Joan Vollmer Adams

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Joan Vollmer Adams (* 1924 in Loudonville , New York ; † September 6, 1951 in Mexico City ) was the American muse and wife of William S. Burroughs . She is the mother of his son William Burroughs III.


Joan Vollmer Adams read a lot, had studied journalism , was attractive and had a good taste for fashion. She rebelled against the boredom of the upper-class bourgeoisie, in which she grew up, and had already had a child when she met the artistic community that would later become known as the Beat Generation .

At the time the future Beat Generation was forming, Joan was living near Columbia University with Edie Parker , who became Jack Kerouac's first wife . It was in this apartment that Kerouac, Burroughs, Allen Ginsberg , Lucien Carr , Herbert Huncke , Vickie Russell, a prostitute described as 'Mary' in Junkie , met and other friends. Joan Vollmer's apartment developed into a meeting point for the group and their guests. Joyce Johnson called the meeting place something like a spiritual hospice .

In early 1946 Burroughs moved in with Vollmer, becoming her lover, tutor, and analyst . Drugs played a big role in this circle. Burroughs started injecting morphine ; Joan Vollmer and Kerouac consumed amphetamines . Animated by drugs, alcohol and the heated atmosphere, there were always discussions about literature and politics. Burroughs and Vollmer fathered a child who was born in 1947. Baby William Burroughs III. was born as an addict , in the first days of his life he had to go through a withdrawal .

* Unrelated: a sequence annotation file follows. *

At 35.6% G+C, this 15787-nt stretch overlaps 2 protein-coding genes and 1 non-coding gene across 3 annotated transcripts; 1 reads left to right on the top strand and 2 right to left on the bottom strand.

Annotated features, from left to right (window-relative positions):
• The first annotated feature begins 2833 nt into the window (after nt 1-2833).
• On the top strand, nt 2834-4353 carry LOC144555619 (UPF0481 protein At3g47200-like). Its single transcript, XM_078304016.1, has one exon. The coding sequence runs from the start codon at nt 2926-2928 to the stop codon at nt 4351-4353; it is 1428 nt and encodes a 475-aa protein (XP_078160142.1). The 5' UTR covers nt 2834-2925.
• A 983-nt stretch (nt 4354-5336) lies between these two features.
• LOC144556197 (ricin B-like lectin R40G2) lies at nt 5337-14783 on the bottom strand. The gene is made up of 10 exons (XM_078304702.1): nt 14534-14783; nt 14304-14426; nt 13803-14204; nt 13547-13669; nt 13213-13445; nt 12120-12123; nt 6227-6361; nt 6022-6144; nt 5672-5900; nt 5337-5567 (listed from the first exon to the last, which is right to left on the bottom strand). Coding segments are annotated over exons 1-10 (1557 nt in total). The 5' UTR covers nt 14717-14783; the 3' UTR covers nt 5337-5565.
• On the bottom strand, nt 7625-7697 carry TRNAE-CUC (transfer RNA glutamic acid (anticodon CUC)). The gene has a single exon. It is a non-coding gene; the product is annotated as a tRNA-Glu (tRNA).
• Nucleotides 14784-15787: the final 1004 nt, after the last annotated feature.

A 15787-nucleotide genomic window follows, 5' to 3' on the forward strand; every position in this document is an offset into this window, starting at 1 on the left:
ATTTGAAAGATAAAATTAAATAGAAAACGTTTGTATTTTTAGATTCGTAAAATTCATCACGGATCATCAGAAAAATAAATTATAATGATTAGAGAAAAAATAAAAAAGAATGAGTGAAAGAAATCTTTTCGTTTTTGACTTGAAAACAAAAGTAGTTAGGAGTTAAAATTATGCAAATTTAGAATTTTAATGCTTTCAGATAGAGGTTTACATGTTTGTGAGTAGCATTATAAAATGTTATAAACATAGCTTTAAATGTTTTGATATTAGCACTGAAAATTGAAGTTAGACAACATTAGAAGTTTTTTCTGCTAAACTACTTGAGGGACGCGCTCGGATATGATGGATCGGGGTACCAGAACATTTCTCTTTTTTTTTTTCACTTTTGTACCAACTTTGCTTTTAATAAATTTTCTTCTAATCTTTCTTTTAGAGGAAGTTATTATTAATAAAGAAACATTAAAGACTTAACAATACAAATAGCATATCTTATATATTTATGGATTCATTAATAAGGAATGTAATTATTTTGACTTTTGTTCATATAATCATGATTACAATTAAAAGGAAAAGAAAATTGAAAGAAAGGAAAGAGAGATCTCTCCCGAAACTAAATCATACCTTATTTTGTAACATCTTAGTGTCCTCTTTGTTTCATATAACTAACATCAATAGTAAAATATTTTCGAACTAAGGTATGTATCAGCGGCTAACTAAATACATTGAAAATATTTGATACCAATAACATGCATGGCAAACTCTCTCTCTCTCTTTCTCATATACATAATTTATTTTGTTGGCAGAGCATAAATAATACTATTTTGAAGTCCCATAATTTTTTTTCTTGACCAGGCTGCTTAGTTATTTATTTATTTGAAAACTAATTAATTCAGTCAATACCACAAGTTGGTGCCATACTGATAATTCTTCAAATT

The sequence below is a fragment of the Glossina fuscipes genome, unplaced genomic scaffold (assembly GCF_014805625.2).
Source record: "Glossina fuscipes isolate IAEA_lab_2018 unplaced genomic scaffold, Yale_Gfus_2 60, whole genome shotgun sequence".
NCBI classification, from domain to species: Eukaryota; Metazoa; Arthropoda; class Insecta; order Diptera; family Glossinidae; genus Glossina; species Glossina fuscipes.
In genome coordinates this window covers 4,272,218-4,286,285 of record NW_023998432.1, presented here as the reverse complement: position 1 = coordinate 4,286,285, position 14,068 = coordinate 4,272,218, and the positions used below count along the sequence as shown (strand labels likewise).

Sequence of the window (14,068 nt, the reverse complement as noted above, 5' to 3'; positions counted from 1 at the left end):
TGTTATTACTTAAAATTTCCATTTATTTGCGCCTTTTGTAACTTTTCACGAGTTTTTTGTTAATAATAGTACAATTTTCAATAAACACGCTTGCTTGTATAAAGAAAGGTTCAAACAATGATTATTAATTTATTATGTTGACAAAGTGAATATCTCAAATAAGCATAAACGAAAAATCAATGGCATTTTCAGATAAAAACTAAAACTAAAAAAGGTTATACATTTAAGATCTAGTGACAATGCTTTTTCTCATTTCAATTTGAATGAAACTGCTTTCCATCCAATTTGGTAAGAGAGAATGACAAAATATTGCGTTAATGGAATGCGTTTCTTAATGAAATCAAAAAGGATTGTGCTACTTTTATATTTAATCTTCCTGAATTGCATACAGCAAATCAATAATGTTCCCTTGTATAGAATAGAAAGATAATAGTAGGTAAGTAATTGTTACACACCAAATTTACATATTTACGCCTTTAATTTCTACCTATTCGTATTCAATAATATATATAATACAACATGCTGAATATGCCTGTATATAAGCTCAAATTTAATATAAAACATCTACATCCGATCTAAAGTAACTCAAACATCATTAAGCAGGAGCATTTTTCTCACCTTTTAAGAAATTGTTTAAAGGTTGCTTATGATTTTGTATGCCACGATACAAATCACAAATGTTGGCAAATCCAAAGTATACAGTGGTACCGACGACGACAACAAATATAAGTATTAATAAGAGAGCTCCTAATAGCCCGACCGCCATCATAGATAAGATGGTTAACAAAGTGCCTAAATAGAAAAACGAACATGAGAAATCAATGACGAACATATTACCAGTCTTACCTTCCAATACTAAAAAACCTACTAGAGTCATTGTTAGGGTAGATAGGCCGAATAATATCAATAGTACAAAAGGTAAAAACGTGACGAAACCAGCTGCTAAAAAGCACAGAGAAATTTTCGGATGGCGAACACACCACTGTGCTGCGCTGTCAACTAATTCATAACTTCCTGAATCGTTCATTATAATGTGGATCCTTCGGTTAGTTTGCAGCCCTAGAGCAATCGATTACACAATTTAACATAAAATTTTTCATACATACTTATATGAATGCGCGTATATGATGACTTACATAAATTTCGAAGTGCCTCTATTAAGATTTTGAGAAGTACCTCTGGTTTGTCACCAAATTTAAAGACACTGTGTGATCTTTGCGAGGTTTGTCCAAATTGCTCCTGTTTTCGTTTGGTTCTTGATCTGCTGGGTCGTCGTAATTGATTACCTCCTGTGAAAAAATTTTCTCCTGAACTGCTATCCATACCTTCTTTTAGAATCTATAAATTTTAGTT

In 1948, Burroughs was on the run from a drug possession trial, so he and Joan Vollmer decided to go to Mexico City with their two children. The plan was to grow marijuana on a farm . Mexico City turned out to be a paradise for heroin and alcohol addicts, and Burrough's need for homosexual acquaintances was also easy to satisfy here. Joan, however, did not get “her” drug amphetamines in her new home and she simply switched to cheap tequila .

Joan Vollmer's death in 1951 is as tragic as it is shrouded in mystery. At a party after hours of drinking, Burroughs, a gun fanatic, asked his wife to put a glass on her head so he could shoot it away. He killed her in the process. The circumstances of the accident / misfortune were never clarified. Burroughs was detained for thirteen days and then released.


"Joan was the only equal woman in an otherwise all-male cast."

- Joyce Johnson


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